The highlight of the night was heralded by some provocative and enthralling movements from a stunning red devil on stilts holding a flaming torch. She sinuously twisted and turned in the air, moving with grace, poise and flexibility. Her stilts were extensions of her legs which ended very appropriately in hoofed feet for a devil. I wanted to be her. After a few unsuccessful attempts to part the crowd with hand gestures she suddenly cried out 'Move! Get out of the WAY!'. We didn't know what was going on until hooded men ran straight for us pulling a double decker bus, spray-painted black as midnight. It stopped right in the middle of the crowd where helpful hands lit tiki torches. An acrobatic dancer performed on the top and sides of the bus, using fireballs on chains at one point to enthrall us. The she-devil walked around the bus holding up a flaming torch to help light the dancer. 

We were then invited in small groups to climb the stairs and enter the dark, claustrophic top deck of the bus. Everything was pitch black and very creepy with people pushing and rubbing against me while strange hooded characters added to the oppressive atmosphere. I almost did a runner.
Right at the back of the bus was a performance installation that made me wish I was back outside sipping on my acidic wine. A headless body was sat on a chair, with bloody hands twisting and tightening on what looked like intenstines. Creepy stuff.... very impressive but not quite my cup of tea. Anna saw it, and then just shouted out 'Mary, I'm going'. I legged it down the stairs after her.

The rest of the night continued on and got better and better - eclectic bands and music, poetry, dancing, drinking, even a little smoking... fantastic experience.

First Amnesty CHRN E-Zine

In the middle of July, I replied to Amnesty's CHRN (Children's Human Rights Network) e-zine where they asked for volunteers to help with web updates. I replied and went to the Amnesty UK headquarters in Islington to meet with other volunteers to see who was most suited to the different jobs in the committee.

Myself and Helle ended up being the main two people, with Helle responsible for gathering the information and writing most of the articles. I write the odd article or two, especially if there are a lot of items coming though and send everything to the web development team to upload.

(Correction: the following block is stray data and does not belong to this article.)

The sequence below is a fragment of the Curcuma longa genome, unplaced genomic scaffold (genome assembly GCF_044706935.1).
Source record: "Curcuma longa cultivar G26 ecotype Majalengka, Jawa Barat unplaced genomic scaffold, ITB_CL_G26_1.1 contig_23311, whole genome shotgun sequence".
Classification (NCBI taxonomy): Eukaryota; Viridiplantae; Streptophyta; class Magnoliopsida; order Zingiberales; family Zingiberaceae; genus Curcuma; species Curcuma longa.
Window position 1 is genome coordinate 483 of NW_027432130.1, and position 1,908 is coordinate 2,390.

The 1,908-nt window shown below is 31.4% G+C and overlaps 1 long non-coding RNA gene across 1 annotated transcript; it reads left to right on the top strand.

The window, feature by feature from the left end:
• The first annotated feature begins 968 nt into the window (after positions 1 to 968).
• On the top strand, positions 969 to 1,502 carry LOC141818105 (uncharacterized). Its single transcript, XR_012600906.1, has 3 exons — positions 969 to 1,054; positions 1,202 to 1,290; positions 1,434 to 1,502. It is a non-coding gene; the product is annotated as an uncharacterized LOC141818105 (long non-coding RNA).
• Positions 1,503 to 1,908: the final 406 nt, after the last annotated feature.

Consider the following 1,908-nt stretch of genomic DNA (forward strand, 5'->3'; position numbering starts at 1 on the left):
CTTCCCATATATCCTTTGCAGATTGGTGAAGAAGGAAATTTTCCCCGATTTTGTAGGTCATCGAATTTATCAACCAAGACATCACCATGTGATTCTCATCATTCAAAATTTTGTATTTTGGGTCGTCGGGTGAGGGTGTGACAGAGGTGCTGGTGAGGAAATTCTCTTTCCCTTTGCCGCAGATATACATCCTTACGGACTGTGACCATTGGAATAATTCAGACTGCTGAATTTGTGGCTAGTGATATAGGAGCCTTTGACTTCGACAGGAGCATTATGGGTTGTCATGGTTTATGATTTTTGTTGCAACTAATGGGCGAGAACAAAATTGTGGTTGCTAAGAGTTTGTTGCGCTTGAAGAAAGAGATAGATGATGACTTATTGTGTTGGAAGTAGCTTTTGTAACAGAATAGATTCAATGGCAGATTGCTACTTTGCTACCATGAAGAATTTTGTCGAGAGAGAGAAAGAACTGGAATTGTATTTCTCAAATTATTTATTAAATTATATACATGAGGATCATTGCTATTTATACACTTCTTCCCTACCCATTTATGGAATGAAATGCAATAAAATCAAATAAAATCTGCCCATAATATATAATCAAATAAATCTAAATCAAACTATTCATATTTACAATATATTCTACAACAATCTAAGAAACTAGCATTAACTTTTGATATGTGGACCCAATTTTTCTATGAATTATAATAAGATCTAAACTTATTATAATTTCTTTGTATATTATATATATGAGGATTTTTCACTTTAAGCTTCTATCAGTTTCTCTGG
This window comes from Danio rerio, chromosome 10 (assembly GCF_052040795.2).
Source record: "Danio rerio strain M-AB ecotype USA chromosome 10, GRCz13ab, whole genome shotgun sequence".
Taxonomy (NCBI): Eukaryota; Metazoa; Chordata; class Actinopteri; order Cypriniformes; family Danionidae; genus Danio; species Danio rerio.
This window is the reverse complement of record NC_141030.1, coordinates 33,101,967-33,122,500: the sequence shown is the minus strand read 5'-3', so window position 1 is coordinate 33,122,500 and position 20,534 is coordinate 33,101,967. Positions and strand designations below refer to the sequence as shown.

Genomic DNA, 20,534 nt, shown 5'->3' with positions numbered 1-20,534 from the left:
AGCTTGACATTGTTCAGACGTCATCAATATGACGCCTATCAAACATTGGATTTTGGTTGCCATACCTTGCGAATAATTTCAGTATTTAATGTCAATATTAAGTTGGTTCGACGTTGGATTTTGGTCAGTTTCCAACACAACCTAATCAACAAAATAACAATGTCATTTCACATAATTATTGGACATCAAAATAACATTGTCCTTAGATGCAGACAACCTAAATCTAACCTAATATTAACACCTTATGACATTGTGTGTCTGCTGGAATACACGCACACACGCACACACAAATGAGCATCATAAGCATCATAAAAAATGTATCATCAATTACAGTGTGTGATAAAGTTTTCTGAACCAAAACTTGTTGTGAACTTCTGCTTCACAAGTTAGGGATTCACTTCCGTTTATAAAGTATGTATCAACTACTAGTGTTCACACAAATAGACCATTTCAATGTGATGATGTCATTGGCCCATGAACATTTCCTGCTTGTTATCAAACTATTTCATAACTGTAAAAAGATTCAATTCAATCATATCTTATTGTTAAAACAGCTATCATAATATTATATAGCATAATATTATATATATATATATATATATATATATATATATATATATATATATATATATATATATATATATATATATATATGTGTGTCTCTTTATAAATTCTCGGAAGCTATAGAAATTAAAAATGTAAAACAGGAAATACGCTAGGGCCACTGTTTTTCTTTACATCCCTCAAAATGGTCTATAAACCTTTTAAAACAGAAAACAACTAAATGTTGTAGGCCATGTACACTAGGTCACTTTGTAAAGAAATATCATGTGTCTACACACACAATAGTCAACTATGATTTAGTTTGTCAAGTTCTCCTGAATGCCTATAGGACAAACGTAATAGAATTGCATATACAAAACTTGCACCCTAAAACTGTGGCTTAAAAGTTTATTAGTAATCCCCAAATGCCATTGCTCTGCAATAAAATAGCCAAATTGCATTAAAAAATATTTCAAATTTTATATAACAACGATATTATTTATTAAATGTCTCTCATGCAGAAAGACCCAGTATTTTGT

It's been challenging but really enjoyable. It's nice to spend some time doing things I feel are really worthwhile. It was difficult at the beginning without Internet access in Royal Victoria. I only managed it by doing stuff at work and sending from there. Now that I've moved it's a lot easier - although I still do some writing and editing from work if there are time pressures. 

The hardest part is editing the stories that are to appear on the website. How do you choose between the multitude of death penalty cases to ensure a balance on the website? Or which articles and actions should be showcased on the e-zine? I think we've done a really good job with the time and resource that we had. I'll have to do a bit more work in the future and clean up the website a little, but for now I'm very proud of what a few people have managed to achieve. Every small thing is a little victory in itself.

So here I present the first e-zine that I have helped to put together. This is the result of a lot of hard work from Helle, Indy and myself. 

Fresh pasta with garlic butter and Serrano ham

For my first proper shop at Borough Market, I allowed myself to wander around and buy the things I always had wanted to before but never could because of having to lug the stuff home on the tube.

As I didn't really have specific recipes in mind I ended up with a jumbled mish-mash of ingredients that went surprisingly well together. Today I had a lovely light lunch of fresh egg tagliatelle, topped with a few corners of divine garlic and chive butter (bought from a stall specialising in butter and yoghurt - only in Borough), which melted slowly into the pasta. Topping it all off were a few small slices of Serrano ham from Brindisa. Light, tasty and satisfyingly savoury without being too naughty.

- 2.50 for fresh egg tagliatelle (used 1/2)
- 2.00 for big slice of garlic & chive butter (used 2 corners)
- 5 small slices of Serrano ham (3.50 for 50 grams)

Losing my blog virginity

So here is my first blog entry... officially.

This is where I will write about my escapades, pottering, working, dancing and general life in Bankside, London - or Bankend to be precise. I'm around and down the lane from Borough Market and settling into this wonderful little corner of the world.

This is the start of a new chapter of my life... actually living in a nice area instead of a really shiny nice new area plopped in Tower Hamlets. New place, new flattie, new job and hopefully a fresher outlook. With the drummer moved back to Cork for the time being, this move came at the right time.